Ever since you brought your little baby home, you can’t stop marveling at how tiny yet perfectly formed every little part of your baby is. While you will continue to obsess over all these details for months and years to come, one not so beautiful detail that you will definitely obsess about is your baby’s poops and pees, and all the many related queries that will come attached, such as how many times, when, how much, and even the color.

Instead of losing sleep over your baby’s diaper contents and whether your baby is feeding enough and why is there more coming out in the diaper than is going inside your baby, take a look at some pee and poo basics that will also help you keep a track of your baby’s overall health.

Understanding The Beginning

For the first few days, your baby will not be able to produce much in terms of body waste, and only after you have fed your baby for a few days, for about three to five days, will you notice any considerable wetting, which will be about eight to ten diapers a day. Make sure to keep a count and tell your baby’s doctor about it at the next visit, and in case you do not notice an increase in diaper use within a week to ten days of bringing baby home, get in touch with your baby’s medical practitioner immediately.

These days, most newborn diapers come with super absorbent technology, which means that you may feel it is not wet while actually it is, which can again make you feel worried. A good way is to check the diaper when it is fresh and dry, and regularly touch it on the inside while your baby is wearing it, to see how much change has happened. Don’t go by the wetness indicators given outside alone. Alternatively, you can also use cloth diapers or nappies to get a clearer idea.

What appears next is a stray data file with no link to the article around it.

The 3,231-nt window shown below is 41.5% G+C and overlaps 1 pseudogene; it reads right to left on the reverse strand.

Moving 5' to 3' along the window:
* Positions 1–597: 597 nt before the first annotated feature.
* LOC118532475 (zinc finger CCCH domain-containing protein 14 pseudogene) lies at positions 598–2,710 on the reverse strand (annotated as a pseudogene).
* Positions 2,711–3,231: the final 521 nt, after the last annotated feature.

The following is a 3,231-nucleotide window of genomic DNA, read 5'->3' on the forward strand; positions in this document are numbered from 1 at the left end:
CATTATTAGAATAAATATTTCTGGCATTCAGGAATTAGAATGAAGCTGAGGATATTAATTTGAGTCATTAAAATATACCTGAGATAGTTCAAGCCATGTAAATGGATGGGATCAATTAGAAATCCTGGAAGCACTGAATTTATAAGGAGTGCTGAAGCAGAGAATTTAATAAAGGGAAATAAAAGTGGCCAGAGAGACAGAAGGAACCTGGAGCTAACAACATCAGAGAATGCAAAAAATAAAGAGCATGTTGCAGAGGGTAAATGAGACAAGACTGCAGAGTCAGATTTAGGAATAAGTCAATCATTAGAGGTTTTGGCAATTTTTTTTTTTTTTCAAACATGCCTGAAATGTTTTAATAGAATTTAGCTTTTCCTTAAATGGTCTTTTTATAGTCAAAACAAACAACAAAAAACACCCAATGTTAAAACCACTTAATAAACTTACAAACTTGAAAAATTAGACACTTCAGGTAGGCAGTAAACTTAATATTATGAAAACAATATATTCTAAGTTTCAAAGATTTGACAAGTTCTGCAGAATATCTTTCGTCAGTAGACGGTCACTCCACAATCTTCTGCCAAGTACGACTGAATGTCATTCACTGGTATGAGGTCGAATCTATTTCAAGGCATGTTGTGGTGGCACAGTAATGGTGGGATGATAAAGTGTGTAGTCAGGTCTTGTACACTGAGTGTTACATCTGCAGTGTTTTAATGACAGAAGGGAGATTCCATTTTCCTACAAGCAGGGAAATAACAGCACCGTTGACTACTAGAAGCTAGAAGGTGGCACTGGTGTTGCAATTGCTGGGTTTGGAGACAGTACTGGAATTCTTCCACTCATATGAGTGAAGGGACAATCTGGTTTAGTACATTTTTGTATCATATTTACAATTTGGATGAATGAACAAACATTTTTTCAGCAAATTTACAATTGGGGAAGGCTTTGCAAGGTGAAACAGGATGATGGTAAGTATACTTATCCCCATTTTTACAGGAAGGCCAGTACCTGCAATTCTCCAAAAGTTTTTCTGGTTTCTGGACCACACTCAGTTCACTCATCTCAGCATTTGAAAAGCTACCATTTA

Texture, Smell And Color

Right after birth, your baby’s poop will be a dark black color, almost like tar, and this first poop, also known as meconium, may happen while your baby is with the nurse in the hospital, so in most cases you may not see it at all.

As your milk starts to flow in and as baby gets more used to the feeding, the poop will slowly start turning brown and a little creamy in consistency, almost like toothpaste. If your baby is on formula feed, the poop will continue the same way, while if your baby is breastfed, the poop will gradually turn to a yellow and thinner version.

How Much

How much your baby poops and how often is also a function of whether your baby is on breastfeed or formula. Your baby may poop after each feed, but if your baby is on formula, the poop time will be less frequent, and may be as far and few as at a gap of a few days.

Also, your baby will make a lot of grunting noises and turn red in the face while pooping, but it is perfectly normal, and does not indicate constipation, something that most new parents are worried about. As long as your baby is not crying in discomfort or pain and is pooping smooth stool every two to three days, trust that all is fine. Do mention your concern and your baby’s pooping habits and schedule to the doctor in the next visit though.

Spit Ups

Spitting is also another common thing you will soon see your baby doing, no matter how much you try to avoid. Your baby may spit up as much as ten to twelve times a day, sometimes even more, and it can range from a small trickle to full fallout.

Your baby’s digestive system is still immature and the milk that comes out is often a mix of a little of the feed and some other liquid that is inside. Either way, it does not mean that your baby is losing nutrition; it is just a normal process for your baby’s digestive system to adjust. If your baby feels uncomfortable after spitting or cries, make sure you speak to the doctor about it.

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A pregnancy & babycare writer as well as wellness believer, Debolina is always trying to bring in health and wellness into her family’s, especially her kids’, lives. With a Master’s degree in English literature, she has worked with several mothercare and babycare brands. In her free time, she helps with campaigns that work towards promoting the health and well-being of women and babies. Her experiences as a mother help her talk about busy modern-day parenting and its changing trends.